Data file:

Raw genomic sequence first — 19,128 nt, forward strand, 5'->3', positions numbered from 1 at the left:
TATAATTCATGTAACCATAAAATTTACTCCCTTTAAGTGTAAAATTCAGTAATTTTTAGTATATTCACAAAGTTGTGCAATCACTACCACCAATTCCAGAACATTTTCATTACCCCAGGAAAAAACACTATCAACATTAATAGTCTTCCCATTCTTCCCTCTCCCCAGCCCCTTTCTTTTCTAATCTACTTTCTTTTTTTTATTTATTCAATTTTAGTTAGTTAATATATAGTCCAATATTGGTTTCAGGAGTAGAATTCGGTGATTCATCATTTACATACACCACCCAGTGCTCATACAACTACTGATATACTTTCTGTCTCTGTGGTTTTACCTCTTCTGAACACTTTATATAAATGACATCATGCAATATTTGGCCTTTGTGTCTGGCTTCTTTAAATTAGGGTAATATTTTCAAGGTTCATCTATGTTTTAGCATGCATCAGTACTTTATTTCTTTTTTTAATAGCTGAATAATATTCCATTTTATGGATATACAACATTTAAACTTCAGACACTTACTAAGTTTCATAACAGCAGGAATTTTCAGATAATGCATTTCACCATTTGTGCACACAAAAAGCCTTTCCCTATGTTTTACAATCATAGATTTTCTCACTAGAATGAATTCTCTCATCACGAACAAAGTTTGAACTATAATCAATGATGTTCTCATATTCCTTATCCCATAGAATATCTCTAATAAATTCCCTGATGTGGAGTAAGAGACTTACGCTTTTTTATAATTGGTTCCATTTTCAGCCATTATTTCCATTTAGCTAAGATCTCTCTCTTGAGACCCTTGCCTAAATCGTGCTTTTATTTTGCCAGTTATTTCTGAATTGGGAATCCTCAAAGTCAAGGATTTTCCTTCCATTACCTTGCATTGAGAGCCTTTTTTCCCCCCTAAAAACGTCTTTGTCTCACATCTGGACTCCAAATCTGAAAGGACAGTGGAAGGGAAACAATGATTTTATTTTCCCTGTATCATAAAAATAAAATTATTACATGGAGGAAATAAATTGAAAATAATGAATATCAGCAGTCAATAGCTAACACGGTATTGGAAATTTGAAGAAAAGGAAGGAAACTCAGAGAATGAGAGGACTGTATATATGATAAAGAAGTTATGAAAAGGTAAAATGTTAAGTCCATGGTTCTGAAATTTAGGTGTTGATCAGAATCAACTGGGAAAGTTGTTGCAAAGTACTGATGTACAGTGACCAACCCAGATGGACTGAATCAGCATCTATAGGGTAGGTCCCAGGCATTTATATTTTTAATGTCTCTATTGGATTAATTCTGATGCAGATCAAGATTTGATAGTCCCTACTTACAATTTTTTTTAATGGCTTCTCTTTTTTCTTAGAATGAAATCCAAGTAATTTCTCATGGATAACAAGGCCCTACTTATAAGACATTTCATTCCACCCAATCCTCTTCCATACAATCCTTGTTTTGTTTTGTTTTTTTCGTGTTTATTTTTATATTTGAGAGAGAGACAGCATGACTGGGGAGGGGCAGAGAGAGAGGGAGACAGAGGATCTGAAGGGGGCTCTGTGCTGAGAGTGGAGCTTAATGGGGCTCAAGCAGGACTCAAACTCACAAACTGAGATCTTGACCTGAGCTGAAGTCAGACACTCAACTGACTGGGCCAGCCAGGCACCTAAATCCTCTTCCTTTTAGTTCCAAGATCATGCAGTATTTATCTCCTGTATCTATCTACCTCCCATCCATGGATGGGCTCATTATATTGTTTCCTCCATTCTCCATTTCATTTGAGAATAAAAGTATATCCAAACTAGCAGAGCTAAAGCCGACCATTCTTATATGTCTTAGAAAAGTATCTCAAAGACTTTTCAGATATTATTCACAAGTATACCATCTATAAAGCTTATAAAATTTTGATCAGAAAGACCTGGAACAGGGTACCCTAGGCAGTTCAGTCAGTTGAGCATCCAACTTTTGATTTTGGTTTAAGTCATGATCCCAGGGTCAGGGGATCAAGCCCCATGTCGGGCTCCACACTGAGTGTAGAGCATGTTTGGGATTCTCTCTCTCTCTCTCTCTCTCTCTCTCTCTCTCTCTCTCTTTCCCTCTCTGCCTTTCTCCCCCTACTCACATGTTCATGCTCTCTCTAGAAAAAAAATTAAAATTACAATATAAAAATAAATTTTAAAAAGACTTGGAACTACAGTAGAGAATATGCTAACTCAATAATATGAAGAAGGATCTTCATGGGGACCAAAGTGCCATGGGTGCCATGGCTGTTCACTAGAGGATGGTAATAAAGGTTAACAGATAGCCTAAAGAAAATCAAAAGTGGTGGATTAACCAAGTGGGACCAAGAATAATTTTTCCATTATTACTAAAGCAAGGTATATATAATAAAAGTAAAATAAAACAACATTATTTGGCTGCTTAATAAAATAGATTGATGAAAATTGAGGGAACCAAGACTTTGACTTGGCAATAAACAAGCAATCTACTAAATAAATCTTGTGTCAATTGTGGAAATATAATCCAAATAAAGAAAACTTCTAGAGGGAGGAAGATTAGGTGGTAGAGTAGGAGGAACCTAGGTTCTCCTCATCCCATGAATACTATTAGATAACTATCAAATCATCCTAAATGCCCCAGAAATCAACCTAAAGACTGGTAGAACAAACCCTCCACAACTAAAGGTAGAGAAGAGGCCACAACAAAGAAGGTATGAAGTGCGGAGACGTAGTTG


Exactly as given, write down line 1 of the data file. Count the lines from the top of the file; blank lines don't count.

Raw genomic sequence first — 19,128 nt, forward strand, 5'->3', positions numbered from 1 at the left: